In my early career (let’s call that high school and college, and a few early jobs), I worked in retail. People who haven’t worked in retail tend to think it is pretty easy. You ring people up, you stock shelves, you go home when the store closes. It is “low stress,” “low worry,” and “low skill.”
This of course isn’t true. But one under-looked value of retail experience, is how much you can apply to an office job. Especially for marketing and sales people. I have six things I learned and apply in my daily life now, so I thought I’d share.
1. Put on a happy face
2. Respect your co-worker’s time
3. Everyone has an important role
4. Not everyone understands your lingo
5. Go where your customers are
6. If you are on the front lines, it is important to be well-informed
Put on a happy face. Everyone has a bad day, or gets in a bad mood. In retail you need to hide it. You need to smile at your patrons, you need to help them find stuff, and you need to project a positive attitude. Someone told me once to smile before picking up the phone. The person on the other end will hear your smile and this helps drive positive interactions. It really works, whether you are at a tradeshow, making cold calls or fishing for information.
Respect your co-worker’s time. There is a lot of give and take working in retail. Everyone has to be aware of when their co-workers will go on break, take a bio break, get a drink or have a meal. The most essential thing is providing maximum floor coverage. The start of every shift has everyone scheduling when they want to leave to take care of business. Of course the best laid plans may not work out if there is a md rush around lunchtime or something similar. Since everyone realizes they have to cover for someone else, especially if they want to get what they want, you learn to compromise. The co-worker you have the best relationship with will let you take extra long 15 minute breaks or chat with your friends when they come to visit you. It is in your best interest to be a nice co-worker, but not take too much advantage, since agin, you need to relive your teammates when it is their turn. At work everyone wants you to put their stuff first. “My stuff is the absolute most important priority.” A little compromise and friendliness goes a long way.
Everyone has an important role. In retail you have baggers, stock room clerks, cashiers, managers, lot attendants and a whole host of supporting roles. Each person plays an integral part in the business, and the day won’t go smoothly if one of these key pieces is missing.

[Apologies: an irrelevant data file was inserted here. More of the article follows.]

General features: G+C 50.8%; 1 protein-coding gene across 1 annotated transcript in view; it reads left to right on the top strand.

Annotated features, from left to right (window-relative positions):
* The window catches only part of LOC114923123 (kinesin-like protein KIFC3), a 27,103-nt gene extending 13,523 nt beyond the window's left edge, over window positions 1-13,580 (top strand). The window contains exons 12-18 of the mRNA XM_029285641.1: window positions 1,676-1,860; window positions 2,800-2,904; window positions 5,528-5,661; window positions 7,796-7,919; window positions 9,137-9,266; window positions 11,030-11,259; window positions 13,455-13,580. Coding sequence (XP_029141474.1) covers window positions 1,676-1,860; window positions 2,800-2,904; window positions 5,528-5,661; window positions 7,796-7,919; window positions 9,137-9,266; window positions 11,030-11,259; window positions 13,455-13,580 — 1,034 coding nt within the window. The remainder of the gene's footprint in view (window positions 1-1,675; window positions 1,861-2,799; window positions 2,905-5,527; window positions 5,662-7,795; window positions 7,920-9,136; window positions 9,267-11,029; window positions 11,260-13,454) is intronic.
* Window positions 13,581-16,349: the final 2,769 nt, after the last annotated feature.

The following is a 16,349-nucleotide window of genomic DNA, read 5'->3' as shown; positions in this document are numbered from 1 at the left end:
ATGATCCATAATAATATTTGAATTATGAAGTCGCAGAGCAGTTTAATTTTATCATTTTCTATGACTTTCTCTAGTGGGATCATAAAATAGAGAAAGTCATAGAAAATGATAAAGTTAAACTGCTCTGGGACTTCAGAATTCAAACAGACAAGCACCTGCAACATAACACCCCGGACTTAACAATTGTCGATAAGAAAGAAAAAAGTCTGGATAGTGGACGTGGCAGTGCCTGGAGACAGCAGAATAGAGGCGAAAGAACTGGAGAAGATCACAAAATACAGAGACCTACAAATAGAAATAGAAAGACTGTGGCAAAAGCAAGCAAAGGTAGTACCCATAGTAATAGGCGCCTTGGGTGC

Not everyone understands your lingo. Each of us has had an experience in a store where we ask for help or waiting for service and you here something like. “I need to ask the ASM about the BSRP to see if we can accommodate you.” They really mean, I am checking with manager to see if we can get that product for you from the back. It is really hard to use plain terms, when you spend all day talking to people who know your lingo. This happens all of the time in the technology industry, it is really hard to lose the jargon.
Go where your customers are. Every successful retailer knows to go where the customers are. If you cater to teenagers, there is no need to locate yourself next to the J. Jill and Coldwater Creek. If your customers are hip and urban, placing yourself in the strip mall with Kohl’s isn’t the best plan. For B2B marketers, our customers are moving online. It is up to us to figure out where they are hanging out: industry trade magazines, vendor message boards, digg, twitter, LinkedIn or somewhere else.
If you are on the front lines, it is important to be well-informed. My personal pet peeve is when I go to a store, and the people working there have no idea about the product. I shouldn’t tell you about the new partnership you signed up, or the new shirt in the window. These topics of course are conversation starters, and it pays to have some talking points. I’ve said this many times, today’s sales people are “trusted advisors” not “information gatekeepers,” so they need to people to talk the talk. The same with your receptionist, customer service, technical support, marketing communications and PR people. Everyone should be able to explain what you do, and where you are headed in their conversations with external people, since they are on the front lines of your brand.
Anyone else have any retail lessons to share?